There’s a trope going around among progressive religious believers and theologians. It goes something like this:
I’ve been hearing this trope for a while. And something recently occurred to me about it: something so blindingly obvious that I’m smacking myself in the head for not having thought of it earlier.
If religion is just a story, then why does it upset people so much when atheists say that it isn’t true?
If religion is simply a story, a personal perspective, a way of framing experience and giving it meaning… then why are people troubled when someone says, “Actually, that probably isn’t true”? Any more than they’d be troubled if someone said, “Actually, ‘Alice in Wonderland’ probably isn’t true”?
But if someone said to me, “Actually, according to our best understanding of the world, there are no rabbits who carry pocket watches and speak English, and no potions that can make you shrink to three inches tall,” I wouldn’t be troubled. I’d actually be puzzled as to why they felt a need to explain that to me.
So if religion really is simply a story, why does it upset people when someone says, “Actually, that probably isn’t true”?
If a belief in an immaterial spiritual realm really is simply a story, why does it upset people when someone says, “Actually, the preponderance of evidence strongly suggests that the universe is entirely physical — every attempt to gather evidence for an immaterial world affecting the physical one has failed, and the arguments in favor of this hypothesis are self-contradictory and weak”? If the idea of a non-corporeal soul animating our consciousness is just a story, why does it upset people when someone says, “Actually, the preponderance of evidence strongly suggests that consciousness is entirely a biological product of the brain”? If the idea of the universe being sentient is just a story, why does it upset people when someone says,” Actually… well, see above, re consciousness being a biological product of the brain, it isn’t physically possible for the universe to be sentient”?
If religion really is simply a story, why does it upset people when someone says, “Actually, that probably isn’t true”?
Because they don’t really think that.
They only think that when anyone is watching.
And John the drunkard summarized Armstrong’s theology thus:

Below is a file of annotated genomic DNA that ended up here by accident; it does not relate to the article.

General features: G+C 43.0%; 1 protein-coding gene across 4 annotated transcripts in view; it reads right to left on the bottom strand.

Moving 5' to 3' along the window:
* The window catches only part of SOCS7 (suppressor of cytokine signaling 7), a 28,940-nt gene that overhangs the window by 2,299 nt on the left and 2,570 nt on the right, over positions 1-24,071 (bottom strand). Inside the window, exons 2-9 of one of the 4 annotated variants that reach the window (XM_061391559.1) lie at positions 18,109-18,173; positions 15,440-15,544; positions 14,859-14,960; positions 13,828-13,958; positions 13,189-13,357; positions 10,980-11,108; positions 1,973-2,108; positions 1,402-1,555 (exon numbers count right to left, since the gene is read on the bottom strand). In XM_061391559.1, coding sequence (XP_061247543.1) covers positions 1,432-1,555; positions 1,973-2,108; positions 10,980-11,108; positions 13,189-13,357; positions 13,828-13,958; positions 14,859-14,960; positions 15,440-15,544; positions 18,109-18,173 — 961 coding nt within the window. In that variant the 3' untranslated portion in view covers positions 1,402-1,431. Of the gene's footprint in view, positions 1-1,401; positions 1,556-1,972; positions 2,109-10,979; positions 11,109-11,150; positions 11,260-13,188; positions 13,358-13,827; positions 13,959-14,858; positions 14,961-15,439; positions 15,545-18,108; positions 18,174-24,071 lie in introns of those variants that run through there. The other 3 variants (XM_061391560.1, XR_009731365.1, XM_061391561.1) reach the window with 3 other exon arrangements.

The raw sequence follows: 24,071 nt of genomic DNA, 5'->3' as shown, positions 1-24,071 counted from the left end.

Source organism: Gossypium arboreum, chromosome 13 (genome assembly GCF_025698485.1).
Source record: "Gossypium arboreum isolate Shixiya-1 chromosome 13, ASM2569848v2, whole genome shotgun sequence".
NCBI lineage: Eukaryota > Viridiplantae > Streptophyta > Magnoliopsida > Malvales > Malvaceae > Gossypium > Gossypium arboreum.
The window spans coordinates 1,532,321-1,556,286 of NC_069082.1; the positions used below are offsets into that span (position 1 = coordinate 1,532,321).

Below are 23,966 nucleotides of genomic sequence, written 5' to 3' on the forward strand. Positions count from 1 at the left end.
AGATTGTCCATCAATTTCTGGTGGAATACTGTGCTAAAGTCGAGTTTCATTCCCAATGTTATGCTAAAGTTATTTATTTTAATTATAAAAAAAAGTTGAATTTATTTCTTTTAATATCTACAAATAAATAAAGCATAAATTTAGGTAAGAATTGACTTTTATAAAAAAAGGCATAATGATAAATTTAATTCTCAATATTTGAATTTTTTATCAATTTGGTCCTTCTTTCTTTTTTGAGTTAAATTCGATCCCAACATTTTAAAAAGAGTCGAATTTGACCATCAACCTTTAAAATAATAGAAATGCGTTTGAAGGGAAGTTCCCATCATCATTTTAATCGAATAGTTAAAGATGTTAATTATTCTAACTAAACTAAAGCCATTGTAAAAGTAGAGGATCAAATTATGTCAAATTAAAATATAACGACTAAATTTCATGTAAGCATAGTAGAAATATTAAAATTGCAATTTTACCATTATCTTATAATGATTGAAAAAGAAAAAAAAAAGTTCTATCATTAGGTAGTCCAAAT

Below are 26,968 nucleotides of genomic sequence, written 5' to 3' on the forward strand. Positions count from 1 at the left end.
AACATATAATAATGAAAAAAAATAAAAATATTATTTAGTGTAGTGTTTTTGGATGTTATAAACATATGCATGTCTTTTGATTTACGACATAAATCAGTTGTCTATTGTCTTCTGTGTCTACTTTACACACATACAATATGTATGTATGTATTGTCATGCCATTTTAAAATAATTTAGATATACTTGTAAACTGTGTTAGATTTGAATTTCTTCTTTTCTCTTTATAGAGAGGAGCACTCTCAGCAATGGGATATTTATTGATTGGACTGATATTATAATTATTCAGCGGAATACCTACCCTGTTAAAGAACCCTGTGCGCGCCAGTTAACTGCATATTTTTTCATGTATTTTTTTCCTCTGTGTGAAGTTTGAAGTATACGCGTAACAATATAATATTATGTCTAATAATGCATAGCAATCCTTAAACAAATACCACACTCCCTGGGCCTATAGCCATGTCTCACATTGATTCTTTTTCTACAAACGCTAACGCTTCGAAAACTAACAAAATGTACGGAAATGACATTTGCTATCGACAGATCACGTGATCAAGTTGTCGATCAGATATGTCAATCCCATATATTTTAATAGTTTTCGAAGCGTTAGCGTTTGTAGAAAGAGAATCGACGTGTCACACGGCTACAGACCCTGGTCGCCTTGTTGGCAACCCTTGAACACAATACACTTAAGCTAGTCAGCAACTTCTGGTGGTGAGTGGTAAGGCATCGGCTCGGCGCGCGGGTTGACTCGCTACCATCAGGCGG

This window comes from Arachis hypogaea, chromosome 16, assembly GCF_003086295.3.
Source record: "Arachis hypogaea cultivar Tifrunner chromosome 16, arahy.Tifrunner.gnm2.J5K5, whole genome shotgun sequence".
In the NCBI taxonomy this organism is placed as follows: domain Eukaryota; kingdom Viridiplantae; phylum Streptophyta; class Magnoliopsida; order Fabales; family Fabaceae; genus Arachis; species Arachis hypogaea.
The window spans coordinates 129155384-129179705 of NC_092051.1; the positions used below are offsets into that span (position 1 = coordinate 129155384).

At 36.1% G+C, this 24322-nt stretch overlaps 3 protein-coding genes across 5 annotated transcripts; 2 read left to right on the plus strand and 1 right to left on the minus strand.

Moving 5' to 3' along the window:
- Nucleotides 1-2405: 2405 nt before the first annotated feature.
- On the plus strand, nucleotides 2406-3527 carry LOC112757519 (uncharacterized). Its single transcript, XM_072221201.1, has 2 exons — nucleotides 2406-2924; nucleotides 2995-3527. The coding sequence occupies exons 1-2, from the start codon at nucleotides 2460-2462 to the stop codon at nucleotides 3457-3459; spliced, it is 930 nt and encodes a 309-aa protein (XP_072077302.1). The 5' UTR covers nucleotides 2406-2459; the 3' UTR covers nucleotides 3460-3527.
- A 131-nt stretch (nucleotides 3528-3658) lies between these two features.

“We don’t really believe anything that you have demonstrated to be absurd…while anyone is watching.”
While anyone is watching.
When explaining their theology in public, when debating their theology with skeptics, they don’t admit to believing anything that contradicts evidence or logic. But in the company of other believers, and in the privacy of their own minds… it’s another story entirely.
I wish I could better explain this particular form of compartmentalization and self-deception. (It is, after all, the crux of my thesis here.) It’s hard to explain, since it now seems very alien to me, and I don’t really understand it fully myself. It’s not that I was consciously lying, either to the skeptics or to my fellow believers. It’s more that my fundamental agnosticism — my belief that the answers to these questions could never be fully known — was slippery. It shifted up and down the “levels of belief/ non-belief” scale, between “I don’t know if the Tarot cards have mystical properties, but they don’t have to in order to be useful”… and, “I don’t know if the Tarot cards have mystical properties, but it sure seems like they do.”
And I think that’s exactly what’s going on for the modern, “religion is just a useful story,” “it doesn’t have to be literally true to be useful” crowd.
Because they don’t really think that.
They really think that the story is true.
They really think that God exists, and is true, and has an observable and important effect on the world. They don’t really think that religion is simply a beautiful story, or a useful metaphor, or psychologically true. The metaphor stuff is just a cover story, to keep skeptics — and themselves — from questioning their beliefs too hard.
They only think that when someone is watching.